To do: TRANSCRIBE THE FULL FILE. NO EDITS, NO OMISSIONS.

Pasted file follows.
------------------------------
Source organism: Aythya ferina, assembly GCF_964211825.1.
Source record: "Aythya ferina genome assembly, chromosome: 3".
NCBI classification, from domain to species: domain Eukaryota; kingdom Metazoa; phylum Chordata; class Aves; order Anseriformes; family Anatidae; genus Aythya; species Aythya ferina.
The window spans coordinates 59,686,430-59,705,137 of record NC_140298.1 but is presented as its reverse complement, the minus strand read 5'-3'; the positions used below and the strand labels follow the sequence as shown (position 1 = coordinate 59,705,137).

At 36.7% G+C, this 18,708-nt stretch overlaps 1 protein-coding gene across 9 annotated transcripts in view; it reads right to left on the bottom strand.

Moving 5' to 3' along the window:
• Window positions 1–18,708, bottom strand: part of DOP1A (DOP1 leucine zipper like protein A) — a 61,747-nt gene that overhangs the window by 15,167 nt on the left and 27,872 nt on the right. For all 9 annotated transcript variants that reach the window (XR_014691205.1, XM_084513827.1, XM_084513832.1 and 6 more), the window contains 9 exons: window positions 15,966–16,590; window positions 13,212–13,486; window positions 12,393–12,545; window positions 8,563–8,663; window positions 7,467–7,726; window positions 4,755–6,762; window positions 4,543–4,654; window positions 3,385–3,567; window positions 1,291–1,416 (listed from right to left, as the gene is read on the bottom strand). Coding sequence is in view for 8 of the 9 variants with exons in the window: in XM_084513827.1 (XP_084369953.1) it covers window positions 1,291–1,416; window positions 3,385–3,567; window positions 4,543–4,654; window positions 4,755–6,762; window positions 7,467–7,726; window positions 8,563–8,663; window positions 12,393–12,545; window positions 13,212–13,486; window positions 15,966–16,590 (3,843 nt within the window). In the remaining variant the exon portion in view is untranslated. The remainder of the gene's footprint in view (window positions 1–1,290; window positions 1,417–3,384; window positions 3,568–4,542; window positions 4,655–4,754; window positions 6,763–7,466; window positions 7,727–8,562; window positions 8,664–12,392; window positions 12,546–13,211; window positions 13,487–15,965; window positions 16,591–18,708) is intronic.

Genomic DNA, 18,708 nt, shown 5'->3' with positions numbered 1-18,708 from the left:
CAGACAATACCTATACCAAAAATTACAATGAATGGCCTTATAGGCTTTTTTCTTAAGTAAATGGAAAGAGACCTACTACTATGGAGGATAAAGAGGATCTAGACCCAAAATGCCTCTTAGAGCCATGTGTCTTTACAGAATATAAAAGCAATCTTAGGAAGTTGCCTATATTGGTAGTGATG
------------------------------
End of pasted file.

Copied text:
Source organism: Aythya ferina, assembly GCF_964211825.1.
Source record: "Aythya ferina genome assembly, chromosome: 3".
NCBI classification, from domain to species: domain Eukaryota; kingdom Metazoa; phylum Chordata; class Aves; order Anseriformes; family Anatidae; genus Aythya; species Aythya ferina.
The window spans coordinates 59,686,430-59,705,137 of record NC_140298.1 but is presented as its reverse complement, the minus strand read 5'-3'; the positions used below and the strand labels follow the sequence as shown (position 1 = coordinate 59,705,137).

At 36.7% G+C, this 18,708-nt stretch overlaps 1 protein-coding gene across 9 annotated transcripts in view; it reads right to left on the bottom strand.

Moving 5' to 3' along the window:
• Window positions 1–18,708, bottom strand: part of DOP1A (DOP1 leucine zipper like protein A) — a 61,747-nt gene that overhangs the window by 15,167 nt on the left and 27,872 nt on the right. For all 9 annotated transcript variants that reach the window (XR_014691205.1, XM_084513827.1, XM_084513832.1 and 6 more), the window contains 9 exons: window positions 15,966–16,590; window positions 13,212–13,486; window positions 12,393–12,545; window positions 8,563–8,663; window positions 7,467–7,726; window positions 4,755–6,762; window positions 4,543–4,654; window positions 3,385–3,567; window positions 1,291–1,416 (listed from right to left, as the gene is read on the bottom strand). Coding sequence is in view for 8 of the 9 variants with exons in the window: in XM_084513827.1 (XP_084369953.1) it covers window positions 1,291–1,416; window positions 3,385–3,567; window positions 4,543–4,654; window positions 4,755–6,762; window positions 7,467–7,726; window positions 8,563–8,663; window positions 12,393–12,545; window positions 13,212–13,486; window positions 15,966–16,590 (3,843 nt within the window). In the remaining variant the exon portion in view is untranslated. The remainder of the gene's footprint in view (window positions 1–1,290; window positions 1,417–3,384; window positions 3,568–4,542; window positions 4,655–4,754; window positions 6,763–7,466; window positions 7,727–8,562; window positions 8,664–12,392; window positions 12,546–13,211; window positions 13,487–15,965; window positions 16,591–18,708) is intronic.

Genomic DNA, 18,708 nt, shown 5'->3' with positions numbered 1-18,708 from the left:
CAGACAATACCTATACCAAAAATTACAATGAATGGCCTTATAGGCTTTTTTCTTAAGTAAATGGAAAGAGACCTACTACTATGGAGGATAAAGAGGATCTAGACCCAAAATGCCTCTTAGAGCCATGTGTCTTTACAGAATATAAAAGCAATCTTAGGAAGTTGCCTATATTGGTAGTGATG